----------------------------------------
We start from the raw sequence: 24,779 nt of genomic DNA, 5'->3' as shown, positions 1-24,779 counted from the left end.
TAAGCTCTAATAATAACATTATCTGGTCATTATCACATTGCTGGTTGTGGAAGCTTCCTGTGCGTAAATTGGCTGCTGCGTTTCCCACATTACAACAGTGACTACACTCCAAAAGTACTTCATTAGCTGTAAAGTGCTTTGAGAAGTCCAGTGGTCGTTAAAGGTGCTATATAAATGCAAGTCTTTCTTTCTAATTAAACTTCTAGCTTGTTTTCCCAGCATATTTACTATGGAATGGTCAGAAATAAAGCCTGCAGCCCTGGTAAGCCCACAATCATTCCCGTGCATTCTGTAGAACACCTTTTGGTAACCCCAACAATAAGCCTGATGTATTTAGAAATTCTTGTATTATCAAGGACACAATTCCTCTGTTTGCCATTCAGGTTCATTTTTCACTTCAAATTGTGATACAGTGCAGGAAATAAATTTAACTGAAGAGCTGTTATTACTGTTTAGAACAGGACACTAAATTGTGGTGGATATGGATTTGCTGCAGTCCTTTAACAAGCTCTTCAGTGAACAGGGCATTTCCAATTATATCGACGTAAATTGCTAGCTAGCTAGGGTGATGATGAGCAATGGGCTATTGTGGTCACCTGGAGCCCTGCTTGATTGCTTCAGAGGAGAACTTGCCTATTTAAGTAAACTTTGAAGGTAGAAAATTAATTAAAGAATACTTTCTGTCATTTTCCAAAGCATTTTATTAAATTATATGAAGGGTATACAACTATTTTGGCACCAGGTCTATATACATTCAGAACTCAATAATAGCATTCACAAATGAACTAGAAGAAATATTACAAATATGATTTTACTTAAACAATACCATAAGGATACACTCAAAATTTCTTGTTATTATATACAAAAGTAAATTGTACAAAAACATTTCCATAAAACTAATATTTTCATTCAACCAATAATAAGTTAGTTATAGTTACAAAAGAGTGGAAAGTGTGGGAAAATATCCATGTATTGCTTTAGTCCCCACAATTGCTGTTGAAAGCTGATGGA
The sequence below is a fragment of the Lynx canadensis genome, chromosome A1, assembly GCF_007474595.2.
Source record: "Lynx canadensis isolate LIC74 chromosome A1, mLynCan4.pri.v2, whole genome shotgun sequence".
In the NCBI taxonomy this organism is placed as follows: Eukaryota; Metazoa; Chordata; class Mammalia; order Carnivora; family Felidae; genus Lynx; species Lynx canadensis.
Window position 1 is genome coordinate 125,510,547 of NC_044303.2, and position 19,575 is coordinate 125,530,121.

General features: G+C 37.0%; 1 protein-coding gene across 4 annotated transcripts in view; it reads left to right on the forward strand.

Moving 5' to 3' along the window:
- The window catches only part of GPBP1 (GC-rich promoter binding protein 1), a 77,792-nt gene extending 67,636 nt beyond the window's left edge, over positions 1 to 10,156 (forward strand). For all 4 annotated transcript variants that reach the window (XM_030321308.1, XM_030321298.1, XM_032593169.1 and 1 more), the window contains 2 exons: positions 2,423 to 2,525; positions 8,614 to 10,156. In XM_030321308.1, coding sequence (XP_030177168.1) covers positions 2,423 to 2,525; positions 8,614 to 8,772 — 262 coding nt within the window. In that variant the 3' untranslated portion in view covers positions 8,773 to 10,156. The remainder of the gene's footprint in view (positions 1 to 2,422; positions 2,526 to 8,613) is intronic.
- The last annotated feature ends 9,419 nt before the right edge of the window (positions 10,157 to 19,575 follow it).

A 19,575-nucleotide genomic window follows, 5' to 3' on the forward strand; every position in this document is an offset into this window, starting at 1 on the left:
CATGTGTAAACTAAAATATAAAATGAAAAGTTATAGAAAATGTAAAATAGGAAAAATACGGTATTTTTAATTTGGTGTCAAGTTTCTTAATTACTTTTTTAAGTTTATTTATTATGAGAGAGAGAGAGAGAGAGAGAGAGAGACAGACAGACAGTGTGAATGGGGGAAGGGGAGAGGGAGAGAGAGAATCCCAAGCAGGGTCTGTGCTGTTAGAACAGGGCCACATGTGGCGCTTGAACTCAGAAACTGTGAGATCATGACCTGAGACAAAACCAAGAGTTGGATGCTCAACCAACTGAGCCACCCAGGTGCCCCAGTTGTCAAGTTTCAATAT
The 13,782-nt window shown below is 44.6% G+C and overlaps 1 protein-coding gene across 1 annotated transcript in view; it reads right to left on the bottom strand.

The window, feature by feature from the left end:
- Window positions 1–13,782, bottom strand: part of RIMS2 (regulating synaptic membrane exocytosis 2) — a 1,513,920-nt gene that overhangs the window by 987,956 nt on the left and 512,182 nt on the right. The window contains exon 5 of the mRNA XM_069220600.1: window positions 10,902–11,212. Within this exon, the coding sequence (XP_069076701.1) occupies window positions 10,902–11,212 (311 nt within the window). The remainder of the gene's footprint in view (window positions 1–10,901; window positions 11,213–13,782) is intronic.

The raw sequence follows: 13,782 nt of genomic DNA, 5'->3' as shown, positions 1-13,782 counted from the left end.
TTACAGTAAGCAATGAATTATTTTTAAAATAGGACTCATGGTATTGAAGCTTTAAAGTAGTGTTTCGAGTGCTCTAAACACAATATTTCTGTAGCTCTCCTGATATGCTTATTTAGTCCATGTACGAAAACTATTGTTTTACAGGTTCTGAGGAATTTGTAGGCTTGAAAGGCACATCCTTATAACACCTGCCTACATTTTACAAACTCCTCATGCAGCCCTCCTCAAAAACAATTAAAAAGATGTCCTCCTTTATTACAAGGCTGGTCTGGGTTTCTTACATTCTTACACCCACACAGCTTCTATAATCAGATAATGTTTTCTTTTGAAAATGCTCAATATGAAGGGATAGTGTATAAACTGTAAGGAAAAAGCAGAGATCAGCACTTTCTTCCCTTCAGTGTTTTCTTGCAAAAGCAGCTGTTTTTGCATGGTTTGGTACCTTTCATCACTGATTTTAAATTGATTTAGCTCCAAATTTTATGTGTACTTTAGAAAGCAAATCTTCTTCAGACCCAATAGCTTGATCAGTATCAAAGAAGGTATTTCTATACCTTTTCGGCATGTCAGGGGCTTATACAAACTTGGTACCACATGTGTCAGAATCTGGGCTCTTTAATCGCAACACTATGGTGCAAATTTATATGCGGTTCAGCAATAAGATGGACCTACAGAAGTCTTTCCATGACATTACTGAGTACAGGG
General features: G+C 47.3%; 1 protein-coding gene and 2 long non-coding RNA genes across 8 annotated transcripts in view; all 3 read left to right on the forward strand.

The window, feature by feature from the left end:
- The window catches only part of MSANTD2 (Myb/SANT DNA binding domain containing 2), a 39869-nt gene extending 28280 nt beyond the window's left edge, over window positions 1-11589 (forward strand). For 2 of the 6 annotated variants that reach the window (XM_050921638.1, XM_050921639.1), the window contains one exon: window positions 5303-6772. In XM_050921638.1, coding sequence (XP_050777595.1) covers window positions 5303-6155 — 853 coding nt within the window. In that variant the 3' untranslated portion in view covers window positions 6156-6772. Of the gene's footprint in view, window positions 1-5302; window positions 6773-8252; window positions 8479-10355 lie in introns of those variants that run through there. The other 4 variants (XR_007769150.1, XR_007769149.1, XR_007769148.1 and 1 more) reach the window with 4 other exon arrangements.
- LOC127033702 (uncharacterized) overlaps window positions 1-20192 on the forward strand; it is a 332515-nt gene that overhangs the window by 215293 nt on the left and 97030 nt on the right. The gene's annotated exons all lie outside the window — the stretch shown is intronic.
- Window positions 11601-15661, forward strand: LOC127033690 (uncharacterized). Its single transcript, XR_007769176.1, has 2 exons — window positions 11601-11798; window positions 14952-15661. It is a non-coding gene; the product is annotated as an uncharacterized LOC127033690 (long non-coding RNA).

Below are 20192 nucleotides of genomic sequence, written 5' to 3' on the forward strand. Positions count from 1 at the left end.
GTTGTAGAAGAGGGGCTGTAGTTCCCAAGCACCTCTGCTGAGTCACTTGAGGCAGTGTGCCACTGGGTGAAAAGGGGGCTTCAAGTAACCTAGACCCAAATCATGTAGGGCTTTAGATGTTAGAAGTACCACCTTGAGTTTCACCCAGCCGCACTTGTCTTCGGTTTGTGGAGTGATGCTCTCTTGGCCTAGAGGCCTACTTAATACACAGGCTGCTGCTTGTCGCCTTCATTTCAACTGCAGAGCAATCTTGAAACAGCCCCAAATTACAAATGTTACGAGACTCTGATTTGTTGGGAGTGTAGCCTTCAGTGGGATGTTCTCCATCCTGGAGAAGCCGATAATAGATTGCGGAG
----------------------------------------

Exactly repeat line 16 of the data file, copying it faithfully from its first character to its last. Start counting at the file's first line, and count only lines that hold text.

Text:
The raw sequence follows: 13,782 nt of genomic DNA, 5'->3' as shown, positions 1-13,782 counted from the left end.